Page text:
The Minister of Integration, Cécile Kyenge, “affirms that the notion that the Islamic population wants to impose Islam on the Italian civilization and this is dangerous.” said Lorenzo Fontana, leader of the Northern League in the European Parliament, just before Kyenge’s visit to the European Parliament in Verona scheduled for next Sunday. “The Northern League” says Fontana “challenges Kyenge and the EU parliment. The European Parliament has stated that it wants to abolish the crime of illegal immigration and to teach, by law, Italian children Arabic, so they are able to integrate better with their classmates from the Arab world.” Fontana also reiterates opposition to integration is different than in other part of the world especially in under populated countries that need new citizens. Fontana asserts that “this is not the case in Italy and in the Veneto region, where the population density is high and young people are unemployed or underemployed.”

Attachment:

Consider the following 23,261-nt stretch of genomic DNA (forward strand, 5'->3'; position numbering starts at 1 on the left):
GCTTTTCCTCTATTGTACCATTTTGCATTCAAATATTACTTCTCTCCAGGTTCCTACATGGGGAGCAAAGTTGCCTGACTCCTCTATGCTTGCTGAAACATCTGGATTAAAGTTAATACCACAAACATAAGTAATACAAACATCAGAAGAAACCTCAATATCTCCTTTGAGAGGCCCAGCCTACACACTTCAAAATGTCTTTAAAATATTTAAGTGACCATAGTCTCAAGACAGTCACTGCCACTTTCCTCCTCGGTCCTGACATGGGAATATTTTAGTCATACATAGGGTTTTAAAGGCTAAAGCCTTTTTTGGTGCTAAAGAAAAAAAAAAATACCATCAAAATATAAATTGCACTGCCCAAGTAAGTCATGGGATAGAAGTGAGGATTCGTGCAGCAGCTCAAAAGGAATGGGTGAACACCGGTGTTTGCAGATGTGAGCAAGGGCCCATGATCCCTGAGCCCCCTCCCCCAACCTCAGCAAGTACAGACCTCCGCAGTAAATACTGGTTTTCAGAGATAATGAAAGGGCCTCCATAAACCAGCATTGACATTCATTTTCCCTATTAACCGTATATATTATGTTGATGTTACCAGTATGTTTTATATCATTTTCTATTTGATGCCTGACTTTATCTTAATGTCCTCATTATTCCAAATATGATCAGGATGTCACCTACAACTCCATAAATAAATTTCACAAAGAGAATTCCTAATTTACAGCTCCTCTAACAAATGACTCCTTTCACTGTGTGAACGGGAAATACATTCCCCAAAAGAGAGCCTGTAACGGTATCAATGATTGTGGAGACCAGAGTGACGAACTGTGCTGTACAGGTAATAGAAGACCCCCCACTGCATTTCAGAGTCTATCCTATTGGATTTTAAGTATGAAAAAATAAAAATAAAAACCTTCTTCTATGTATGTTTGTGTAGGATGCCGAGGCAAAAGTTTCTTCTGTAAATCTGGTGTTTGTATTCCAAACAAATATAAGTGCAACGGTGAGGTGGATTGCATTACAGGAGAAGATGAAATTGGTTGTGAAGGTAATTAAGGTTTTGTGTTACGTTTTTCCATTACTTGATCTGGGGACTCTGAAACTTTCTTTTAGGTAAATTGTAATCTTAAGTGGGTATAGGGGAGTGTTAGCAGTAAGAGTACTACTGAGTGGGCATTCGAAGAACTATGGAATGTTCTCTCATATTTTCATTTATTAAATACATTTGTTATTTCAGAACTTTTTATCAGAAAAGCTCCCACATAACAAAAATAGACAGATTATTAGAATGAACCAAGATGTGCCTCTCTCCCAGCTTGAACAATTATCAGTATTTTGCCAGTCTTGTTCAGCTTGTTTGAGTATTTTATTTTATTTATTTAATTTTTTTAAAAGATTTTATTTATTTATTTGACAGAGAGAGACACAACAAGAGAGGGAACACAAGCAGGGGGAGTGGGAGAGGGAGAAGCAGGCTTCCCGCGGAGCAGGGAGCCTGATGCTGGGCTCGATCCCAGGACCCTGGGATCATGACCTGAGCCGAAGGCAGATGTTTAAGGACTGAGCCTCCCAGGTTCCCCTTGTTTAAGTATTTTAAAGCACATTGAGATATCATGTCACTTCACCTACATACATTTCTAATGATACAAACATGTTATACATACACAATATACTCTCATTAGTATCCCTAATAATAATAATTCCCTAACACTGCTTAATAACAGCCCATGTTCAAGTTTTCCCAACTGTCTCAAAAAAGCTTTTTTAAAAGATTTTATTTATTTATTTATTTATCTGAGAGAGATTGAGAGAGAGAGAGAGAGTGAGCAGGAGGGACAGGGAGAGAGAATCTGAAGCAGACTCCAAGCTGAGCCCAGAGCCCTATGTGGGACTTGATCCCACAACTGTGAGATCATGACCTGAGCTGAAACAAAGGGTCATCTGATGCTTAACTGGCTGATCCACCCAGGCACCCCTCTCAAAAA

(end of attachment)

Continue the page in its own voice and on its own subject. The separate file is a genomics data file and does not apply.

For his part, another Northern League Minister, Mario Borghezio, says that inviting Kyenge to party functions as “laudable and understandable” but also “unnecessary.” For Borghezio “the League militants who are hard-core – even electorally – are the living soul of the Movement and do not change even in response to acts or invitations.” “Racism” concludes the minister “does not matter at all: it is just a matter of Northern common sense.”